– UncleBod
    May 13, 2019 at 13:57
  • 3
    @Neil yes, albeit in name only. May 14, 2019 at 7:15
  • 1
    Others have noted that the green book is difficult to identify, unlike the others. Freeze-frame leads me to believe that this is because in the movie it is a samizdat comb-bound copy of a book that probably does not actually have a green cover in its publisher's binding. My first guess is Kernighan and Pike's The Unix Programming Environment. It appears to have retained the "The" in a different typeface in the title, as the original has. And the second word of the title appears to be "UNIX".
    – JdeBP
    May 14, 2019 at 12:48
  • 2
    @NeilMeyer Yes! Peter Norton was the guy discovered DOS/Windows was not erasing files, just marking the first caracter name with a ? in the FAT. He created the UNDELETE command and get famous (if you can believe it you can be glad today you got a trash bin icon on your desktop). He started to write books and founded a company to sell Peter Norton utilitaries like the "Disk Doctor" and one of the first anti-virus
    – jean
    May 14, 2019 at 13:14
  • 2
    @jean minor nitpick: NAV came after the Symantec acquisition, probably from Symantec rather than Norton, and Peter Norton wasn’t involved (AFAIK). May 14, 2019 at 13:25
15

Stephen Kitt's answers are right, but I'd like to add some context.

The writers of Hackers lifted a lot of their jargon directly from the Jargon File, also known in its print version as The (New) Hacker's Dictionary. Version 3.1.0, dated 15 Oct 1994, probably corresponds roughly to what the writers were reading.

Here are the corresponding entries for the books mentioned in the movie; you can note the similarities to the movie dialogue. Please note that the Jargon File is in the public domain, so these excerpts are legal. The curly braces indicate references to other entries in the file.

You'll also note that some of these (e.g. Pink-Shirt and Dragon) would probably not actually have been of much interest to hackers looking to break into systems.

Crayola / Rainbow Books

:crayola books: n. The {rainbow series} of National Computer Security Center (NCSC) computer security standards (see {Orange Book}). Usage: humorous and/or disparaging.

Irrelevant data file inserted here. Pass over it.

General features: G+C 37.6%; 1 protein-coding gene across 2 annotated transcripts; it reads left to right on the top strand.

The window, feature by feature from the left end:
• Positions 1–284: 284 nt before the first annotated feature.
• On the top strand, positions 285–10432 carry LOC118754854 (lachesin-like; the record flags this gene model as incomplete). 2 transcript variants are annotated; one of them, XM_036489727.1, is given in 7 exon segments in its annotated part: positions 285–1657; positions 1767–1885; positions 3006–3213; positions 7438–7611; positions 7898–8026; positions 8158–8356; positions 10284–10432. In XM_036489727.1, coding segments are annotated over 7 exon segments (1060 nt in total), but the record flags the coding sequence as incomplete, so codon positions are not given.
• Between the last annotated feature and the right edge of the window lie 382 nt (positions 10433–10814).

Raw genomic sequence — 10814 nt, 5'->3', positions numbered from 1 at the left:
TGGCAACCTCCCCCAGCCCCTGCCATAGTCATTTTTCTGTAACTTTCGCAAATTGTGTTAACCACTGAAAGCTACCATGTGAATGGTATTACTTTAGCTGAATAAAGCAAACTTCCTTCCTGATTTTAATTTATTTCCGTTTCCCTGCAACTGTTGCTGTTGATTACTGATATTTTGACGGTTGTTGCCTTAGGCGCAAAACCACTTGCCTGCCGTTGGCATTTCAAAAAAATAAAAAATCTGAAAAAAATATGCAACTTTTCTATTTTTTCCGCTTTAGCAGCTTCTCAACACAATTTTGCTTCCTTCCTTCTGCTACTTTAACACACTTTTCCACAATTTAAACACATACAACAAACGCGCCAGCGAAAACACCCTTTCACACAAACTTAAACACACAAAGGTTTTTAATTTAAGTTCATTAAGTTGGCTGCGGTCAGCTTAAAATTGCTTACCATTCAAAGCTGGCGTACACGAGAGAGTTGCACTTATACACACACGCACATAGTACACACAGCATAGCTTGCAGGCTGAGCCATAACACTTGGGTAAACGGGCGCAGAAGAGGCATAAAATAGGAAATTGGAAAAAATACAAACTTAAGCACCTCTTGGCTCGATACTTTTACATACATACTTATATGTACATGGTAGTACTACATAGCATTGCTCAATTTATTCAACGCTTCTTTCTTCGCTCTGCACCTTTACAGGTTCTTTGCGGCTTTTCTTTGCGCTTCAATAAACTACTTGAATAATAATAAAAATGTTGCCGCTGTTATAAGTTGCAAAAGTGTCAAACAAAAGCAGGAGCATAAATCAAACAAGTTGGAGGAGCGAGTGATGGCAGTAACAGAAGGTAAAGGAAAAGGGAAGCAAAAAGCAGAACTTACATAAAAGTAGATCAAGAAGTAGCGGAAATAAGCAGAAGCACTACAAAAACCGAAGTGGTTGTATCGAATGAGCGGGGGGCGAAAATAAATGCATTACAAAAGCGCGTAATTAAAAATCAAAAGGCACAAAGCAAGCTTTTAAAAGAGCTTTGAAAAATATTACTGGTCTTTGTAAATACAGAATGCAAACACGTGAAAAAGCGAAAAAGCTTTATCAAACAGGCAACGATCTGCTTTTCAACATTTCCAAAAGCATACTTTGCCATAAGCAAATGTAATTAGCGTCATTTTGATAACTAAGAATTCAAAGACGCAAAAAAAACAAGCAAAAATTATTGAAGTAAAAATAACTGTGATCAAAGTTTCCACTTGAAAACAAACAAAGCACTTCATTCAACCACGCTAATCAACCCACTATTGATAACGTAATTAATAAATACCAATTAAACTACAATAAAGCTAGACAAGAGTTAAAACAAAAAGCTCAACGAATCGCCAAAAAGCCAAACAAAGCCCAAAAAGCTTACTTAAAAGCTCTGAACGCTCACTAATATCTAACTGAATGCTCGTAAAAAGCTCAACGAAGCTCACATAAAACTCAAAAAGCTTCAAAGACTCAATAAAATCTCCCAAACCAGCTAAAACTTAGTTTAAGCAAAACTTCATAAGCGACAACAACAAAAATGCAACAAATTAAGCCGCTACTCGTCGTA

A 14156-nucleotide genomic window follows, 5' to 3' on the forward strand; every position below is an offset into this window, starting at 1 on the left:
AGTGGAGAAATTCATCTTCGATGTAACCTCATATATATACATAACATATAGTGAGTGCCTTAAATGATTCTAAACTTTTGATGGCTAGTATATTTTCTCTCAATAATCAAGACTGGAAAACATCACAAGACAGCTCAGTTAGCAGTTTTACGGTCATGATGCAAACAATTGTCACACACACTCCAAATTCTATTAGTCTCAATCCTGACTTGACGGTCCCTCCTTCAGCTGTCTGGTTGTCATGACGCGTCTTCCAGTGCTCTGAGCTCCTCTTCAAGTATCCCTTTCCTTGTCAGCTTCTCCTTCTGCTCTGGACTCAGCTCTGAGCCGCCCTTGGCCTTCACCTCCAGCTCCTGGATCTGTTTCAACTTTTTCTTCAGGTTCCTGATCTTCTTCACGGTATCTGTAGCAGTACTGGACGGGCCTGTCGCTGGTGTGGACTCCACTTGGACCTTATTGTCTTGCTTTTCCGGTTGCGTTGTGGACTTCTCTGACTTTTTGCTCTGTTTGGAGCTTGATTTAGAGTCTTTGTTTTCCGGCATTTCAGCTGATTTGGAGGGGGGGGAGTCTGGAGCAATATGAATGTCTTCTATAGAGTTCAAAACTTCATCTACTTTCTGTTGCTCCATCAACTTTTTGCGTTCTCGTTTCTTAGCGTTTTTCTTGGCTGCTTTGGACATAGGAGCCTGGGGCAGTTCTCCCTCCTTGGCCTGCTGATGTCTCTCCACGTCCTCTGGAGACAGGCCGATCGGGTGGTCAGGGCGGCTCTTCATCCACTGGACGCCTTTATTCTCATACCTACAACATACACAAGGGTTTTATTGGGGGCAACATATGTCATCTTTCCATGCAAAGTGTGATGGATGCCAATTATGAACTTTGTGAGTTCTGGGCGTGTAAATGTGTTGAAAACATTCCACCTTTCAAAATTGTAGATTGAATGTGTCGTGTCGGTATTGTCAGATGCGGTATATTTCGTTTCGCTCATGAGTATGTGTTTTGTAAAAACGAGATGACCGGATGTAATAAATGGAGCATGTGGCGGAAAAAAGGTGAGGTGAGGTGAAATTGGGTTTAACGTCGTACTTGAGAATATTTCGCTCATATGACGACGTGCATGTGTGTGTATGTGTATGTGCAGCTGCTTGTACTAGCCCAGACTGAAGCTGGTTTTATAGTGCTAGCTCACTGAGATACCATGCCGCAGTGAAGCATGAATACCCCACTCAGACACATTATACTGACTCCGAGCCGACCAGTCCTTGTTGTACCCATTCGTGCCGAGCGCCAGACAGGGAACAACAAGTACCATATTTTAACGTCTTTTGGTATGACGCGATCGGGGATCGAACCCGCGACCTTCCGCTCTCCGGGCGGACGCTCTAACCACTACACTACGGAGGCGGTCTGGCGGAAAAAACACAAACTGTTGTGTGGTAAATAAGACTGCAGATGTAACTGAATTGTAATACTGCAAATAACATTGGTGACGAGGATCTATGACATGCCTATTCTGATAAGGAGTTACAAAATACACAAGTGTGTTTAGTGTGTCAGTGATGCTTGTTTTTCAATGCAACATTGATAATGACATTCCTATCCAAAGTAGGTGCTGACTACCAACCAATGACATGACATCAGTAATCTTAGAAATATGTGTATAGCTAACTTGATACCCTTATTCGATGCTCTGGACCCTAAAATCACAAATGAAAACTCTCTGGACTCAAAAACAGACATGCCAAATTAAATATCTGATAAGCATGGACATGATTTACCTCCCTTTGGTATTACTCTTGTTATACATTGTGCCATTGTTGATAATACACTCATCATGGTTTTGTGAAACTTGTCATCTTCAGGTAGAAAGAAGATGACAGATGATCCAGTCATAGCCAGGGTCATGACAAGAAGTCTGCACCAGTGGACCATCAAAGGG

:rainbow series: n. Any of several series of technical manuals distinguished by cover color. The original rainbow series was the NCSC security manuals (see {Orange Book}, {crayola books}); the term has also been commonly applied to the PostScript reference set (see {Red Book}, {Green Book}, {Blue Book}, {White Book}). Which books are meant by "`the' rainbow series" unqualified is thus dependent on one's local technical culture.

Note that apparently, only two of the books mentioned in the dialogue are actually part of the NCSC "crayola / rainbow" series (Orange and Red).

Green Book

:Green Book: n.

  1. One of the three standard {{PostScript}} references: "PostScript Language Program Design", bylined `Adobe Systems' (Addison-Wesley, 1988; QA76.73.P67P66 ISBN 0-201-14396-8); see also {Red Book}, {Blue Book}, and the {White Book} (sense 2).
  2. Informal name for one of the three standard references on SmallTalk: "Smalltalk-80: Bits of History, Words of Advice", by Glenn Krasner (Addison-Wesley, 1983; QA76.8.S635S58; ISBN 0-201-11669-3) (this, too, is associated with blue and red books).
  3. The "X/Open Compatibility Guide", which defines an international standard {{UNIX}} environment that is a proper superset of POSIX/SVID; also includes descriptions of a standard utility toolkit, systems administrations features, and the like. This grimoire is taken with particular seriousness in Europe. See {Purple Book}.
  4. The IEEE 1003.1 POSIX Operating Systems Interface standard has been dubbed "The Ugly Green Book".
  5. Any of the 1992 standards issued by the CCITT's tenth plenary assembly. These include, among other things, the X.400 email standard and the Group 1 through 4 fax standards. See also {{book titles}}.

It seems that #3 was taken for the movie. The writers mangled the phrase "an international standard UNIX environment" into "international UNIX environments".